On That Time When Edward Carey of Carey & Hart Beat a Man With His Umbrella
In keeping up with published scandals of the 19th century, I am happy to provide the following account, copied from The Publishers’ Circular of August 08, 1891 (no. 1310, pg. 133). In this amusing article, we find two epistles recounting a time when Edward L. Carey of Carey & Hart, a 19th century American publishing company, involved himself in a scuffle while overseas in London. I find it amusing that this gentleman, whom I’d imagined to be genial and well-mannered, instigated the commotion! Check this obscure article out and feel free to comment. Who do you think was truly in the wrong here? I’m siding with Mr. Carey. -Ann
The Publishers’ Circular
The following correspondences regarding the series of articles on “Annuals of Sixty Years ago” explains itself, and is not, we think, without interest.
To the Editor of the PUBLISHERS’ CIRCULAR
AND BOOKSELLERS’ RECORD,
SIR,—Your interesting article, “The Annuals of Sixty Years Ago,” in your June 27 number, revives graphically in my recollection a tradition in the history of our house.
Away back in the thirties my immediate predecessors, E. L. Carey and A. Hart, bought from the publishers in London, with the exclusive American market, 1,000 copies of one of the “Annuals” named in your list. For these books they paid cash with the order. At the time these books arrived in New York, they received a letter from a New York merchant, not a bookseller, stating that he had received by a certain ship—the same which had brought Carey & Hart’s one thousand copies—from the publishers of this book a certain number of copies of the book which they offered to Carey & Hart.
Finding themselves thus treated, and knowing that those London publishers had dealings with a bookseller in Philadelphia who was a large importer of English books, and ascertaining that this bookseller was indebted to the London house in a considerable sum, they employed a lawyer who took out a writ of foreign attachment of a debt due to the London house, and commenced legal proceedings under that writ. These whole proceedings in the premises, when the case came to be tried in the court in Philadelphia, proving to be irregular, Carey & Hart were non-suited.
In the meantime, the debtor of London publishers became bankrupt, and accordingly those publishers lost their claim, when in turn they brought suit against Carey & Hart for the amount of this lost claim, but after years of litigation, way into the forties, it having been proven that the debtor of the London home was bankrupt when the claim was attached by Carey & Hart, the London house was in turn non-suited. Thus this litigation of perhaps ten years, came to an end, and both Carey & Hart and the publishers of the London “Annual” lost their money.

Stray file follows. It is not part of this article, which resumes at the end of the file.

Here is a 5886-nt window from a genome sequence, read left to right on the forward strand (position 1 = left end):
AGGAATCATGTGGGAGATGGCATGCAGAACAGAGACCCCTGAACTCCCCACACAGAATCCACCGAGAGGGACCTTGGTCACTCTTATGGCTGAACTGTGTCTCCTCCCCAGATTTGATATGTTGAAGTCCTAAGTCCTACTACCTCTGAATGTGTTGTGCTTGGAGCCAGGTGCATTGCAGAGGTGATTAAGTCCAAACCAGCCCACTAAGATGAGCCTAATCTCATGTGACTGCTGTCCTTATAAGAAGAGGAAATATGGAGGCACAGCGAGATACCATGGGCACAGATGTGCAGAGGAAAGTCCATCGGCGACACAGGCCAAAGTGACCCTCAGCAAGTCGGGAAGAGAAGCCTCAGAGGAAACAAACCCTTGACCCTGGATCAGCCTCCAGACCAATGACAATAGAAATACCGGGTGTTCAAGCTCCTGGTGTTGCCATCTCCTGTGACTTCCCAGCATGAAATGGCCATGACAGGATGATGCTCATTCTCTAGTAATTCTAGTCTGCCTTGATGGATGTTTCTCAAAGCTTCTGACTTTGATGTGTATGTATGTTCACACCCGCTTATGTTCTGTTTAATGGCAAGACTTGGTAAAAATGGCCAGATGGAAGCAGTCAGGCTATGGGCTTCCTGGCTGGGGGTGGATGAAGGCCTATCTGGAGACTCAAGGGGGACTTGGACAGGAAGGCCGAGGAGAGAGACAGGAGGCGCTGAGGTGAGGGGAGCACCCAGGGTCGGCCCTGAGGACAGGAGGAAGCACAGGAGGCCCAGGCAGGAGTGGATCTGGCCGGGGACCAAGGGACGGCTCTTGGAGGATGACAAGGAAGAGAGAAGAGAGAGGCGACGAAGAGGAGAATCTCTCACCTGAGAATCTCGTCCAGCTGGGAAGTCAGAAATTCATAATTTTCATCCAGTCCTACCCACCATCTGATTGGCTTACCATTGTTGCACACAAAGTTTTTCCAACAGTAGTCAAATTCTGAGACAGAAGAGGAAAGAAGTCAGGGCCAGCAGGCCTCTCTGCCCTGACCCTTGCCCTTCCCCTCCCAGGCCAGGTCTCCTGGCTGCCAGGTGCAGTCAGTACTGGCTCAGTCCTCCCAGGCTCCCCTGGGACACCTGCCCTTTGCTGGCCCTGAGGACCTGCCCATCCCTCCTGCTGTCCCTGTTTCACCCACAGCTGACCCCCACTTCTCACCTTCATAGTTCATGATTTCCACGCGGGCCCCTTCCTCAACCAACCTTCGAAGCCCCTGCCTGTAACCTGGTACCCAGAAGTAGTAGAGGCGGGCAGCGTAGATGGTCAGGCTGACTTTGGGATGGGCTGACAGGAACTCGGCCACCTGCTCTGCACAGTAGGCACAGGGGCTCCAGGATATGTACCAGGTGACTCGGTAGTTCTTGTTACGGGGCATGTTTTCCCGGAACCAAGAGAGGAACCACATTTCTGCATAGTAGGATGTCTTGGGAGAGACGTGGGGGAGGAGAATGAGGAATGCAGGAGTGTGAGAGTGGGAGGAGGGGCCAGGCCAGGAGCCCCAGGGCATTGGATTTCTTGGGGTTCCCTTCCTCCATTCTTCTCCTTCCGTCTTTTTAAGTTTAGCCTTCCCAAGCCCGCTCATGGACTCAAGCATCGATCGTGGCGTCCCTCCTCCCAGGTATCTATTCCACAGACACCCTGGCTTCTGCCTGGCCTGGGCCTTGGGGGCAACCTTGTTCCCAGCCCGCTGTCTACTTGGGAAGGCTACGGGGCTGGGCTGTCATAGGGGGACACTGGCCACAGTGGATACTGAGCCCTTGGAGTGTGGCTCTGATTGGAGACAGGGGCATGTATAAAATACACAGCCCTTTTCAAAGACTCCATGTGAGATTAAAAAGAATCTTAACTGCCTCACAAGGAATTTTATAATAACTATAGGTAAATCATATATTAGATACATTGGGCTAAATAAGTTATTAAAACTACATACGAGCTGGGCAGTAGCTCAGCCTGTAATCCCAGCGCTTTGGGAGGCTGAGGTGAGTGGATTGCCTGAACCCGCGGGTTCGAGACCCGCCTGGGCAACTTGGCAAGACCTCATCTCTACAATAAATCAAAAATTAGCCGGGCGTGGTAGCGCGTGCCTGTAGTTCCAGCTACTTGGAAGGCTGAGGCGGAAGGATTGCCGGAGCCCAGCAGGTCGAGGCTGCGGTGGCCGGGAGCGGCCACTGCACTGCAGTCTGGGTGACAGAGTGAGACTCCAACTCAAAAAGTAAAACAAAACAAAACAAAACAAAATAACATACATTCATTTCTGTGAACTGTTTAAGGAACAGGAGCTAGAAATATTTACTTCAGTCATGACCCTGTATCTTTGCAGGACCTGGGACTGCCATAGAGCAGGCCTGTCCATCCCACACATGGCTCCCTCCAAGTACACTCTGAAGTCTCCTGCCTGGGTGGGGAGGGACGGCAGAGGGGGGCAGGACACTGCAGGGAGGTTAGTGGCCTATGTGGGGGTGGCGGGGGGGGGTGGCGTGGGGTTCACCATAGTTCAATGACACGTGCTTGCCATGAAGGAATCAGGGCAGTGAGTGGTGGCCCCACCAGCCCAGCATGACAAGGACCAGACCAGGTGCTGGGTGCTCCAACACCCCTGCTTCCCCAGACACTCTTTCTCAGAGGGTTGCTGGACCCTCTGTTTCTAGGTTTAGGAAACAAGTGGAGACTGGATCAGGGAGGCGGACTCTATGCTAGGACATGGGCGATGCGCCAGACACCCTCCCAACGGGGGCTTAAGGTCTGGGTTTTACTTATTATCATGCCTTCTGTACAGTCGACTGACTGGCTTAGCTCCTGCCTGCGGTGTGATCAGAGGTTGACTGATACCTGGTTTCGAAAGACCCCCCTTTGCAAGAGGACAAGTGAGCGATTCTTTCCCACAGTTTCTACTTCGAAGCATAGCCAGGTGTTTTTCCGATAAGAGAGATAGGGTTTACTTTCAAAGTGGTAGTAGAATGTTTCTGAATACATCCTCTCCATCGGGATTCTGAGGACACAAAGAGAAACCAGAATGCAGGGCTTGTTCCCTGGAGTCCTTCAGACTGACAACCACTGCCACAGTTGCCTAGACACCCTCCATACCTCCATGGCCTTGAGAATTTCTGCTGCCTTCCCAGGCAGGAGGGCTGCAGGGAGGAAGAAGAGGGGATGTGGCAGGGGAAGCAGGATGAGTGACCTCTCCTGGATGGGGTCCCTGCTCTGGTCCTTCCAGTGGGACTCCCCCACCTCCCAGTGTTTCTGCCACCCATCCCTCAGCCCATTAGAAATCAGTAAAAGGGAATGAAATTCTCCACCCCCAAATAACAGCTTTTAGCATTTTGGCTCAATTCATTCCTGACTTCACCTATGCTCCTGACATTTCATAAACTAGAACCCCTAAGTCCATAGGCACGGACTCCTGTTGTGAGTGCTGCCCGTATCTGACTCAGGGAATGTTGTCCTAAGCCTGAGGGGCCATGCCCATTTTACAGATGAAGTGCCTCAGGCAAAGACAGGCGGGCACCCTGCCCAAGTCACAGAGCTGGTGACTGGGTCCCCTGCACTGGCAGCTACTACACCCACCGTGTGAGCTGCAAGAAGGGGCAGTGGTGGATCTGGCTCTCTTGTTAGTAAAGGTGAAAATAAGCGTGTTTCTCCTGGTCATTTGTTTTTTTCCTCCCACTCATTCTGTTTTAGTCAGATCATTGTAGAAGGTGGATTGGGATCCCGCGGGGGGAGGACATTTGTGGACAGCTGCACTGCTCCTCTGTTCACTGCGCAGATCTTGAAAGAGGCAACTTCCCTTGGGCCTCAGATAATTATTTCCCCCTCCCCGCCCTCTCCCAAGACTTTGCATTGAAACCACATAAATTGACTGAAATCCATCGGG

Subsequently to this transaction by the London publishers, Edward L. Carey was in London, and, calling on the firm, had some pretty high words with one of the partners, which resulted in blows, which would probably have further resulted in an arrest, if Mr.Carey had not left London on the following morning, and sailed immediately thereafter for the United States.
HENRY CAREY BAIRD.
Philadelphia: July 15, 1891
Sir,—I can give you a very clear answer to your inquiry respecting the firm of London publishers referred to by Mr. Henry Carey Baird in his letter of July 15.
One morning, it must have been in 1838 or 1839, I was in the front room of Mr. Charles Tilt’s office at 86 Fleet Street, when Mr. Carey, the Philadelphia publisher, came in, as he had been in the habit of doing for several days, and walked through to speak to Mr.David Bogue[?] (Mr.Tilt’s partner),in the counting-house. Soon afterwards, Mr. Fisher, of the firm of Fisher, Son & Co., of Newgate Street, the publishers of ‘The Drawing Room Scrap Book,’ followed and asked to speak to Mr. Carey, evidently by appointment. The two gentlemen met in my presence (I do not think they had ever seen one another before), and commenced an earnest conversation in a low voice; presently, however, words became higher, and I heard Mr. Fisher say, in a loud and emphatic tone ‘That’s a lie.’ The words had hardly escaped his mouth before I saw and heard a tremendous blow given by the American gentleman fall on the Englishman’s broad breast. I must tell you that Mr. Fisher was a burly man, six feet in height, and Mr. Carey a slim man not half his weight. Of course Mr. Fisher retaliated, and for a few seconds there was a free fight, Mr. Carey using his umbrella when he had a chance. Fortunately they were in a very narrow space between a high desk and a table, and could not do each other much harm. I got in between them as soon as I could, protesting against their unseemly [?] (not without receiving a blow from the umbrella), and very quickly three or four clerks came from the inner rooms, the strife was ended, and Mr. Fisher left. I remember that we took the part of the American, but, out of all who were then present, I am the only survivor, and it is a curious coincidence that you should have applied to me for information.
Wallington: Aug. 3, 1891